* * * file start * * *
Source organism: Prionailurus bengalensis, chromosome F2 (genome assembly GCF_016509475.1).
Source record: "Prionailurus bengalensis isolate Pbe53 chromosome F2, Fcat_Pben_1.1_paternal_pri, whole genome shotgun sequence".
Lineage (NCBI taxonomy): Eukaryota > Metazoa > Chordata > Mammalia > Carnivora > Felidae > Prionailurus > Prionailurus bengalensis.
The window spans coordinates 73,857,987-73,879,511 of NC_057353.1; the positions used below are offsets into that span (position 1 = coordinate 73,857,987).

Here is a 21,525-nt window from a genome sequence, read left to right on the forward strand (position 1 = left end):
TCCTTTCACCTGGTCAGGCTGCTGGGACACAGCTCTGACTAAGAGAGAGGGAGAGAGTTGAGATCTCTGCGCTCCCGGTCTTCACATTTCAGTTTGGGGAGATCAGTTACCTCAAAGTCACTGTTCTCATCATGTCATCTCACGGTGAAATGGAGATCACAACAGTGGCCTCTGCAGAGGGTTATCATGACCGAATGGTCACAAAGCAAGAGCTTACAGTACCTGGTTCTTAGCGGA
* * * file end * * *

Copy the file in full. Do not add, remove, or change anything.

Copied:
Source organism: Prionailurus bengalensis, chromosome F2 (genome assembly GCF_016509475.1).
Source record: "Prionailurus bengalensis isolate Pbe53 chromosome F2, Fcat_Pben_1.1_paternal_pri, whole genome shotgun sequence".
Lineage (NCBI taxonomy): Eukaryota > Metazoa > Chordata > Mammalia > Carnivora > Felidae > Prionailurus > Prionailurus bengalensis.
The window spans coordinates 73,857,987-73,879,511 of NC_057353.1; the positions used below are offsets into that span (position 1 = coordinate 73,857,987).

Here is a 21,525-nt window from a genome sequence, read left to right on the forward strand (position 1 = left end):
TCCTTTCACCTGGTCAGGCTGCTGGGACACAGCTCTGACTAAGAGAGAGGGAGAGAGTTGAGATCTCTGCGCTCCCGGTCTTCACATTTCAGTTTGGGGAGATCAGTTACCTCAAAGTCACTGTTCTCATCATGTCATCTCACGGTGAAATGGAGATCACAACAGTGGCCTCTGCAGAGGGTTATCATGACCGAATGGTCACAAAGCAAGAGCTTACAGTACCTGGTTCTTAGCGGA